Journalism of Courage

Court says Zuma charges can be reinstated

South Africa’s Supreme Court of Appeal ruled on Friday that President Jacob Zuma can face prosecution on almost 800 charges of corruption relating to a 1990s arms deal.

Zuma had lodged a challenge at the court in Bloemfontein after a lower court decided in 2016 to reinstate charges that were previously dropped by prosecutors. The National Prosecuting Authority must now decide whether to pursue a prosecution.

“The reasons for discontinuing the prosecution given… do not bear scrutiny,” said Supreme Court judge Eric Leach, who read the ruling which Zuma could now contest on appeal to the Constitutional Court, South Africa’s highest.
The opposition Democratic Alliance party had sought in 12 court appearances since 2009 to reactivate 783 charges regarding controversial post-apartheid military contracts that have dogged Zuma for much of his time in government.

The president, who is accused of corruption, fraud, money-laundering and racketeering, has always insisted he is innocent. Just back in South Africa from a visit to Zambia, he has yet to comment on the judgement.

Zuma and other government officials were accused of taking kickbacks from the $5 billion purchase of fighter jets, patrol boats and other arms manufactured by five European firms, including British military equipment maker BAE Systems and French company Thales.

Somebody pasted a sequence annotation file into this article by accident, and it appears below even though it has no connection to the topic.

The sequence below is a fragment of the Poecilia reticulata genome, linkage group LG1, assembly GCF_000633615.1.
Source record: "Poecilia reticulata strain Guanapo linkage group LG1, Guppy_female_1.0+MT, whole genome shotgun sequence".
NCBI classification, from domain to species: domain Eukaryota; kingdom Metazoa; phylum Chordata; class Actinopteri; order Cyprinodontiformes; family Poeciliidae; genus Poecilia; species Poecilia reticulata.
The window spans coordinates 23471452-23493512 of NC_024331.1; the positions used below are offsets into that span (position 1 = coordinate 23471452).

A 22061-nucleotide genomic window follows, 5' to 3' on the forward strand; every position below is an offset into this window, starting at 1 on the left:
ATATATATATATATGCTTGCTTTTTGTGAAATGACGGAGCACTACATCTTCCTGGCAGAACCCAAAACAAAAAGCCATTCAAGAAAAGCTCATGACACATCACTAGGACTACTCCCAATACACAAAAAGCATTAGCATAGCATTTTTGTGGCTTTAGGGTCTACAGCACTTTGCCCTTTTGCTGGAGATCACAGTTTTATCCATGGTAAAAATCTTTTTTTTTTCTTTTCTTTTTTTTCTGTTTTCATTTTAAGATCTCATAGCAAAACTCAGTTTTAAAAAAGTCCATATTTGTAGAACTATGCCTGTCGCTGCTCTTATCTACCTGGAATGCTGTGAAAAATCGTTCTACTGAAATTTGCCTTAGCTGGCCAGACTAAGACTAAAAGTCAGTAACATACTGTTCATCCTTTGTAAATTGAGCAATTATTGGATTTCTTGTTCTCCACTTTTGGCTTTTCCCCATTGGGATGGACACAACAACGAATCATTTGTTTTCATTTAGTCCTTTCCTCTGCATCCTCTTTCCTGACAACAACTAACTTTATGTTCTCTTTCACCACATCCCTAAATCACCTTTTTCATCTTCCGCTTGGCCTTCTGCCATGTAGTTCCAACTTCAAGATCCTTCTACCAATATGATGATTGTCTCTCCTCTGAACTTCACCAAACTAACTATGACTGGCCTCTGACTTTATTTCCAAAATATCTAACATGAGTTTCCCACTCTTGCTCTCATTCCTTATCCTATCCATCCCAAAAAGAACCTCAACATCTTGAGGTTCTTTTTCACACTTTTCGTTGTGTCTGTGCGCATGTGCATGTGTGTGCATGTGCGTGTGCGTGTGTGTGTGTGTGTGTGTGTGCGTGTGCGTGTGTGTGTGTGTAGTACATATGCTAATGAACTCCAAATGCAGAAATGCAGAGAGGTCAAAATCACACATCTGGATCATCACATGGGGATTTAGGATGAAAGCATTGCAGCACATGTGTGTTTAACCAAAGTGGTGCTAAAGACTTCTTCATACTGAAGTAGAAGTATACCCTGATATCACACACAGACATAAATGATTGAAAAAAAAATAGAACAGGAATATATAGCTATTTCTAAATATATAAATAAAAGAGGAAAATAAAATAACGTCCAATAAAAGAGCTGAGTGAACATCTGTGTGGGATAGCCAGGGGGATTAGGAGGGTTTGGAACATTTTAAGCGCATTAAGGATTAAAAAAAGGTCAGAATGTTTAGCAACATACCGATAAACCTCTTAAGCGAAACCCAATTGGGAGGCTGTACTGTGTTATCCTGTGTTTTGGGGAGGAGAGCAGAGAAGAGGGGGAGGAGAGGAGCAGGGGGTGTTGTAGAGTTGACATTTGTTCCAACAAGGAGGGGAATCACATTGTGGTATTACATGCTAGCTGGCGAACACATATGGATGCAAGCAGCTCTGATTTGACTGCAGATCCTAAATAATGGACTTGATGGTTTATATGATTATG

In 2005 Zuma’s former financial adviser Schabir Shaikh was convicted for facilitating bribes in exchange for military hardware contracts and sentenced to 15 years in prison. He was later released on medical parole.
Charges were first brought against Zuma in 2005 but dropped by prosecutors in 2009 before their reinstatement some seven years later.

In 2016 Zuma was ordered to repay $24 million to the public purse for upgrades to his personal residence that judges said showed he had disrespected the constitution.

“He’s going to try to fight back, but I think it will empower some within the ANC to extend a hand to him to say maybe this is a deal we can give you to get out,” said political analyst Ralph Mathekga ahead of the ruling. “He’s going to become much more vulnerable.”


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